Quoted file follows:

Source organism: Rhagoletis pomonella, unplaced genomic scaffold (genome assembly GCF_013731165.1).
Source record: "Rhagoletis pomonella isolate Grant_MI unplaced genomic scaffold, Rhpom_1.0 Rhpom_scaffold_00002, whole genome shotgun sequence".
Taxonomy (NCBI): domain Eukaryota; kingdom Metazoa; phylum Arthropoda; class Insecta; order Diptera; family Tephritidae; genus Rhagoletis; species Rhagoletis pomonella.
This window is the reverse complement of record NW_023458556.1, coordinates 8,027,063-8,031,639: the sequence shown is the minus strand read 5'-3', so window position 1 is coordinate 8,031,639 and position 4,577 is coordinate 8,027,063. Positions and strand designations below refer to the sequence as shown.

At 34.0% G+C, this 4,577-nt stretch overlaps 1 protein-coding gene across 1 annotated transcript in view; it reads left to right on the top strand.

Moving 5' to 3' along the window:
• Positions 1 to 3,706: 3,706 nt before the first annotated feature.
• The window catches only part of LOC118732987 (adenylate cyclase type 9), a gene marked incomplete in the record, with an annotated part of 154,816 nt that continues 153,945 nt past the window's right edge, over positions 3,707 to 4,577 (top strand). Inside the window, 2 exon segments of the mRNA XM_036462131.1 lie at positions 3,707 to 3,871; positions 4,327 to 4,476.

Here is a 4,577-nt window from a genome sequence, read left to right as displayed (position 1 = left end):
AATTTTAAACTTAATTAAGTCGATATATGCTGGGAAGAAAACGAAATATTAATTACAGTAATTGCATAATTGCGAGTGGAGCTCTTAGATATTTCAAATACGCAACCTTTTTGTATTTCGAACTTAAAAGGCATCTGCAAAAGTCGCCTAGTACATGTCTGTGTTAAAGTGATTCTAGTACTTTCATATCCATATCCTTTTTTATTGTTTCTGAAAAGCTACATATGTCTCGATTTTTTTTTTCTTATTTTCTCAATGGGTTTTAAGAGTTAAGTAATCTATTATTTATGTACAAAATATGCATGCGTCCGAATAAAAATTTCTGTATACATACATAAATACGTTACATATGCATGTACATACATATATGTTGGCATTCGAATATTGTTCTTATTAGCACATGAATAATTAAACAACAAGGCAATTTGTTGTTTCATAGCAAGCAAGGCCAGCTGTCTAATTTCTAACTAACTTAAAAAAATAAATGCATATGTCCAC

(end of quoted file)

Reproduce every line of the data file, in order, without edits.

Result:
Source organism: Rhagoletis pomonella, unplaced genomic scaffold (genome assembly GCF_013731165.1).
Source record: "Rhagoletis pomonella isolate Grant_MI unplaced genomic scaffold, Rhpom_1.0 Rhpom_scaffold_00002, whole genome shotgun sequence".
Taxonomy (NCBI): domain Eukaryota; kingdom Metazoa; phylum Arthropoda; class Insecta; order Diptera; family Tephritidae; genus Rhagoletis; species Rhagoletis pomonella.
This window is the reverse complement of record NW_023458556.1, coordinates 8,027,063-8,031,639: the sequence shown is the minus strand read 5'-3', so window position 1 is coordinate 8,031,639 and position 4,577 is coordinate 8,027,063. Positions and strand designations below refer to the sequence as shown.

At 34.0% G+C, this 4,577-nt stretch overlaps 1 protein-coding gene across 1 annotated transcript in view; it reads left to right on the top strand.

Moving 5' to 3' along the window:
• Positions 1 to 3,706: 3,706 nt before the first annotated feature.
• The window catches only part of LOC118732987 (adenylate cyclase type 9), a gene marked incomplete in the record, with an annotated part of 154,816 nt that continues 153,945 nt past the window's right edge, over positions 3,707 to 4,577 (top strand). Inside the window, 2 exon segments of the mRNA XM_036462131.1 lie at positions 3,707 to 3,871; positions 4,327 to 4,476.

Here is a 4,577-nt window from a genome sequence, read left to right as displayed (position 1 = left end):
AATTTTAAACTTAATTAAGTCGATATATGCTGGGAAGAAAACGAAATATTAATTACAGTAATTGCATAATTGCGAGTGGAGCTCTTAGATATTTCAAATACGCAACCTTTTTGTATTTCGAACTTAAAAGGCATCTGCAAAAGTCGCCTAGTACATGTCTGTGTTAAAGTGATTCTAGTACTTTCATATCCATATCCTTTTTTATTGTTTCTGAAAAGCTACATATGTCTCGATTTTTTTTTTCTTATTTTCTCAATGGGTTTTAAGAGTTAAGTAATCTATTATTTATGTACAAAATATGCATGCGTCCGAATAAAAATTTCTGTATACATACATAAATACGTTACATATGCATGTACATACATATATGTTGGCATTCGAATATTGTTCTTATTAGCACATGAATAATTAAACAACAAGGCAATTTGTTGTTTCATAGCAAGCAAGGCCAGCTGTCTAATTTCTAACTAACTTAAAAAAATAAATGCATATGTCCAC